If there’s one pastime in Austin Texas that hasn’t changed over the years it’s eating. From Tex-Mex to nationally known chefs and restaurants there’s no question that Austin is a foodie kind of town. After all we were one of the first cities to have a “food trailer” subculture; those early beginnings have since spawned food trailer parks in at least three different areas of the city and inspired many more.

Barbecue in Austin – The obsession

While Austinites certainly have an appreciation for all things edible they’re obsessive about barbecue. That’s because in Texas beef is king. And its rulers and subjects are mostly located right here in Central Texas.

In fact the brisket a cut that is the cornerstone of the Texas tradition owes its status to the long cattle drives of that bygone era – and to the creative culinary genius of multiple Texas barbecue masters. Considered tough and almost worthless in the beginning it’s what was left over after the so-called prime cuts had been taken. Other meat staples in a true Texas barbecue include sausage (normally made from beef) and pork ribs an import from the Midwest.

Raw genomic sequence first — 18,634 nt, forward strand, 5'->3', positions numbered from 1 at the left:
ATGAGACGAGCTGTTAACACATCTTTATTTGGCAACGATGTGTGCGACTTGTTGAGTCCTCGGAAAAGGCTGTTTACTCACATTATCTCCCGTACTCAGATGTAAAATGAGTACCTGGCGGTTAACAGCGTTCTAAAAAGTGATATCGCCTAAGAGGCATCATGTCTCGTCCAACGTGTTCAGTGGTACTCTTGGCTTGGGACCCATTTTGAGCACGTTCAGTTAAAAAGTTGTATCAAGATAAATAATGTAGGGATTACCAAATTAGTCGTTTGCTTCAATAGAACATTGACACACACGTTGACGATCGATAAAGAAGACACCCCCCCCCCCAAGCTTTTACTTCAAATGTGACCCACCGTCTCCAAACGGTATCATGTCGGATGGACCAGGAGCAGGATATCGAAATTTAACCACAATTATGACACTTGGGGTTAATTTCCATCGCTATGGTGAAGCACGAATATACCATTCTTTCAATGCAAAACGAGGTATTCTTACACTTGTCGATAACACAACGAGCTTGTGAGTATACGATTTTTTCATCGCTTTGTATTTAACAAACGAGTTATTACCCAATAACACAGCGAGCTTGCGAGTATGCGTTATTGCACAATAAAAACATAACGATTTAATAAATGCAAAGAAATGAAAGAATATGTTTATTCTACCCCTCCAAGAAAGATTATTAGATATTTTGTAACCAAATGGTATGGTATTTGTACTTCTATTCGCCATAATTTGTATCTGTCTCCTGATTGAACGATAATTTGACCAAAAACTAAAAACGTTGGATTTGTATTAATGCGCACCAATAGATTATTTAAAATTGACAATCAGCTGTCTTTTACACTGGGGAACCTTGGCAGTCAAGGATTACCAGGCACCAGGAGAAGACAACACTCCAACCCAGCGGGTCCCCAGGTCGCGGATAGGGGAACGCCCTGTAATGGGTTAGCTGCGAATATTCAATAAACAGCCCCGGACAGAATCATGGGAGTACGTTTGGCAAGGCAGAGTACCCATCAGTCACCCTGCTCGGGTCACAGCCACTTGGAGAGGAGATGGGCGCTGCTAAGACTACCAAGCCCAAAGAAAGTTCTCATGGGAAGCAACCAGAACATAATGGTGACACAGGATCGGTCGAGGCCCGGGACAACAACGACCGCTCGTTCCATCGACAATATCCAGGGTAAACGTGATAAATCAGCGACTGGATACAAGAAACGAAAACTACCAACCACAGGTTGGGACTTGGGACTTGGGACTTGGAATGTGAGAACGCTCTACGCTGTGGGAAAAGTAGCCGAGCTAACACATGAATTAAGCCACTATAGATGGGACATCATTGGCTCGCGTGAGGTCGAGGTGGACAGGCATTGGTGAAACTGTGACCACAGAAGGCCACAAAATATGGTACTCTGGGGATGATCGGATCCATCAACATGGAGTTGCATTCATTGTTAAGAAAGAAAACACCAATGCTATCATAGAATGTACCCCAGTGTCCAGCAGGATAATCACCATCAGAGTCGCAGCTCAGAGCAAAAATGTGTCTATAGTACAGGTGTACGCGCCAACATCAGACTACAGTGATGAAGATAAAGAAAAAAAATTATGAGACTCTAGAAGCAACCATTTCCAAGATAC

Texas barbecue can even be broken down by region. In west Texas the meat is cooked using direct heat with mesquite wood an approach also seen in Arizona and New Mexico.  In eastern Texas beef is often slow-cooked over hickory after marinating in a tomato sauce. And here in Central Texas meat is often dry-rubbed with spices and cooked using indirect heat over either oak pecan or mesquite. The South Texas style features thick sauces normally with a molasses base.

Who needs a plate? Order up!

When it comes to ordering barbecue Texans have their own style there too. Most places serve beef ribs brisket chicken and pork ribs by the pound or by the link for sausage and forgo plates – instead choosing to serve meats on plain white butcher paper.